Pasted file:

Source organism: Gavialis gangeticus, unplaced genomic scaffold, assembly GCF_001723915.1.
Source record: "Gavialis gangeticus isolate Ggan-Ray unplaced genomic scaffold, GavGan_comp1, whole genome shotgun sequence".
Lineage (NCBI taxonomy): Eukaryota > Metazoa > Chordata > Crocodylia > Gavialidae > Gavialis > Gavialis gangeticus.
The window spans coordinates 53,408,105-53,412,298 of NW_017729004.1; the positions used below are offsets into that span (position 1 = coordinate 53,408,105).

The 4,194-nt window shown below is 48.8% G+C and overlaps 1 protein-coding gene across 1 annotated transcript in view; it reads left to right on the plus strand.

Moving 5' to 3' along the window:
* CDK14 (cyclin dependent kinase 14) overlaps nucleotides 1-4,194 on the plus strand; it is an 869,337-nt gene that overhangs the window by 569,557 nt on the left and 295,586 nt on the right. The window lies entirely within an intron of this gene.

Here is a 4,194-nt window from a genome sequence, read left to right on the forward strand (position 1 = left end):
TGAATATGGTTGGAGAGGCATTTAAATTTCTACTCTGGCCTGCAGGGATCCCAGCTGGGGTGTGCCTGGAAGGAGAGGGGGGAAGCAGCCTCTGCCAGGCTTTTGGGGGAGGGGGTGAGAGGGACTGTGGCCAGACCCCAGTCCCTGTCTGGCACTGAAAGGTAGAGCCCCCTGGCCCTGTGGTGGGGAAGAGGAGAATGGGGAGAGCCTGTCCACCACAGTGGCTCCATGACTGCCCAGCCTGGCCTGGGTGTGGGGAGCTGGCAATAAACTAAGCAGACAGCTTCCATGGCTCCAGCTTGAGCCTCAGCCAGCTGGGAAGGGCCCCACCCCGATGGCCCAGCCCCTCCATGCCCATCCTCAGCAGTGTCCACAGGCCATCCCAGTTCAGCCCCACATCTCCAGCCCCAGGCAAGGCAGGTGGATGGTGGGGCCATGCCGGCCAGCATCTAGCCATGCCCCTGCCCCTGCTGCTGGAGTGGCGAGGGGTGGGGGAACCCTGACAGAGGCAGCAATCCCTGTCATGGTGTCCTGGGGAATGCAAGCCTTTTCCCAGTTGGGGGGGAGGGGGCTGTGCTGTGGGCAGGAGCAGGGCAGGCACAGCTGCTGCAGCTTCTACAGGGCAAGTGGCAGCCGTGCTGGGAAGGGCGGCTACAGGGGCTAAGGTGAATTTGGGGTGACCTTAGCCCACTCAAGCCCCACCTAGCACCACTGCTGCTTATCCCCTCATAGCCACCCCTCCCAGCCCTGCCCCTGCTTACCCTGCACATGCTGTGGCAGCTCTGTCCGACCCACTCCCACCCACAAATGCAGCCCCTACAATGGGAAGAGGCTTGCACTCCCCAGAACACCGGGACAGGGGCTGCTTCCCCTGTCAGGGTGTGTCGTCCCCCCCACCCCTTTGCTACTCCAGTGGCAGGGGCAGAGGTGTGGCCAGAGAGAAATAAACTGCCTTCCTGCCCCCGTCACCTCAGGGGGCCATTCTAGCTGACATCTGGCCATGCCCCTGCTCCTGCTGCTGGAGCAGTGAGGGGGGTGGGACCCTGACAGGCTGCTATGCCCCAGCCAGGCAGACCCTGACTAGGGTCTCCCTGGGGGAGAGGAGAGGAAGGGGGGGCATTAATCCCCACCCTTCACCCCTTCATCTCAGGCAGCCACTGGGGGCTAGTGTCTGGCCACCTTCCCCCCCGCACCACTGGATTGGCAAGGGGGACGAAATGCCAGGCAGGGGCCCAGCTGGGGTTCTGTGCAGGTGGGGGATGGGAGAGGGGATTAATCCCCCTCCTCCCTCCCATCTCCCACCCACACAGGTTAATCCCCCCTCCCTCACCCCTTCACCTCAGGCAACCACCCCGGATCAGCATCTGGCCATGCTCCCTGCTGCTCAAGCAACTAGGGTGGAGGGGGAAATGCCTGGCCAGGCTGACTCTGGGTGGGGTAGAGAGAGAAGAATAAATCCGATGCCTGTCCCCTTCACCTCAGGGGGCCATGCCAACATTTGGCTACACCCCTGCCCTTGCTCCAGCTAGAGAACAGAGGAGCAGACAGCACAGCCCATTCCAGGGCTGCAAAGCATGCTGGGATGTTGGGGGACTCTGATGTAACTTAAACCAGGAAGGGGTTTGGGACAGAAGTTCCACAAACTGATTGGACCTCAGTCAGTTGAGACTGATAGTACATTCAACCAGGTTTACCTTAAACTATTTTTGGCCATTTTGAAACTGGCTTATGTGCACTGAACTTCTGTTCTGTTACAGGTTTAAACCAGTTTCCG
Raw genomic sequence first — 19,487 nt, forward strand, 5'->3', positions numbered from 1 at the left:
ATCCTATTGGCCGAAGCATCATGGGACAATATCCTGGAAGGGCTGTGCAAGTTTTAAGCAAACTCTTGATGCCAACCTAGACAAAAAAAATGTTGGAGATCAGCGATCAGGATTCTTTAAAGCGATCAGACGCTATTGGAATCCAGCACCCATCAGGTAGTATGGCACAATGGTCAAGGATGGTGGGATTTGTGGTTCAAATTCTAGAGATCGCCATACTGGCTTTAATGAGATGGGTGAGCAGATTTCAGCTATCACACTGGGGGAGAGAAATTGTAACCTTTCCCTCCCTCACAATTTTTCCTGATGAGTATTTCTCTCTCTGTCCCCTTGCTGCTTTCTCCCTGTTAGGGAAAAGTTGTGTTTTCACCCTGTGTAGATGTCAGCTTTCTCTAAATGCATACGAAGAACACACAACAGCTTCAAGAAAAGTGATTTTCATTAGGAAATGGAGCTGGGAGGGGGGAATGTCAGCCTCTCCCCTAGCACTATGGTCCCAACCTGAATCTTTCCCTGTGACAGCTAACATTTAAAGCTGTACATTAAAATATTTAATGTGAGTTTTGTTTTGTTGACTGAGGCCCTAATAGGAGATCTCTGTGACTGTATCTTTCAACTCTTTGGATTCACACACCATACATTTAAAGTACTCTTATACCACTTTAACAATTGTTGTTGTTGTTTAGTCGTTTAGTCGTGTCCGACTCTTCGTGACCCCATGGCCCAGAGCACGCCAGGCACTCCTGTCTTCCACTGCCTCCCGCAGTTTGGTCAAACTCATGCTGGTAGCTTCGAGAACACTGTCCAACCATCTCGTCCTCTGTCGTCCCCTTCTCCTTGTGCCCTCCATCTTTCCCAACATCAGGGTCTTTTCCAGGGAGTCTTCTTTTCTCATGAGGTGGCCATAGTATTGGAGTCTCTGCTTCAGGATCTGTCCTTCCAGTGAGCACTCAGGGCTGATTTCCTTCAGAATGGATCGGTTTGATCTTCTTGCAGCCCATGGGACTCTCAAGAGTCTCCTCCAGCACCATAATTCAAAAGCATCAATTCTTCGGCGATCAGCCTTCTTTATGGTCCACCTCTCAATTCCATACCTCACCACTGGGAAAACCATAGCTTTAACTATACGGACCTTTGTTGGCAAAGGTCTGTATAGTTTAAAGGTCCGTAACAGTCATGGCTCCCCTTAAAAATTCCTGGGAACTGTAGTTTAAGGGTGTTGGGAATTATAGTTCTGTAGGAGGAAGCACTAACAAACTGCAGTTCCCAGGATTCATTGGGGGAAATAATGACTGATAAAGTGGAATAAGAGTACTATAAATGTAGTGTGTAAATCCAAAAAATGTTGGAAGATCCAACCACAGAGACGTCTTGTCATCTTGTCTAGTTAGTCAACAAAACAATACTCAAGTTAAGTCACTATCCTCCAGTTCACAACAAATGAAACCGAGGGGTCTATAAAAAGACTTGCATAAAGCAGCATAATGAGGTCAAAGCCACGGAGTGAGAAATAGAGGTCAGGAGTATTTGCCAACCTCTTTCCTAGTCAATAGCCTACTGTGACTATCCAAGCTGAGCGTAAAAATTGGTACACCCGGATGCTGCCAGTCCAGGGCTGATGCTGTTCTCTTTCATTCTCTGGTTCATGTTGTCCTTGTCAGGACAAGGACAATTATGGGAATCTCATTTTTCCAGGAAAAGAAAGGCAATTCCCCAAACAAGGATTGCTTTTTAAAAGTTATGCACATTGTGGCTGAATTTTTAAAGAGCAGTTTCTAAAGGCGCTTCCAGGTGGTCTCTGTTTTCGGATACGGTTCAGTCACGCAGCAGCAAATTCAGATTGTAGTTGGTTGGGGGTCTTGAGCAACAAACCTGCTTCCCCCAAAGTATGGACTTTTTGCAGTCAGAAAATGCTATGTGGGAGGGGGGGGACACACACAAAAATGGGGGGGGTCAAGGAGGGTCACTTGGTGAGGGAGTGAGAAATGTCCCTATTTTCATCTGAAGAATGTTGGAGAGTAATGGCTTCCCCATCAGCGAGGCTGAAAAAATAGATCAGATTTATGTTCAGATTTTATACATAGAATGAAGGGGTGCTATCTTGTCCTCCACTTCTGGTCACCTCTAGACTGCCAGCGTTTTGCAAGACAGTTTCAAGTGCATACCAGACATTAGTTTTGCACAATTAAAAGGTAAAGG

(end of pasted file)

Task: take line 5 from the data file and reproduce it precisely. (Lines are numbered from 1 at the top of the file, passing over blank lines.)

The 4,194-nt window shown below is 48.8% G+C and overlaps 1 protein-coding gene across 1 annotated transcript in view; it reads left to right on the plus strand.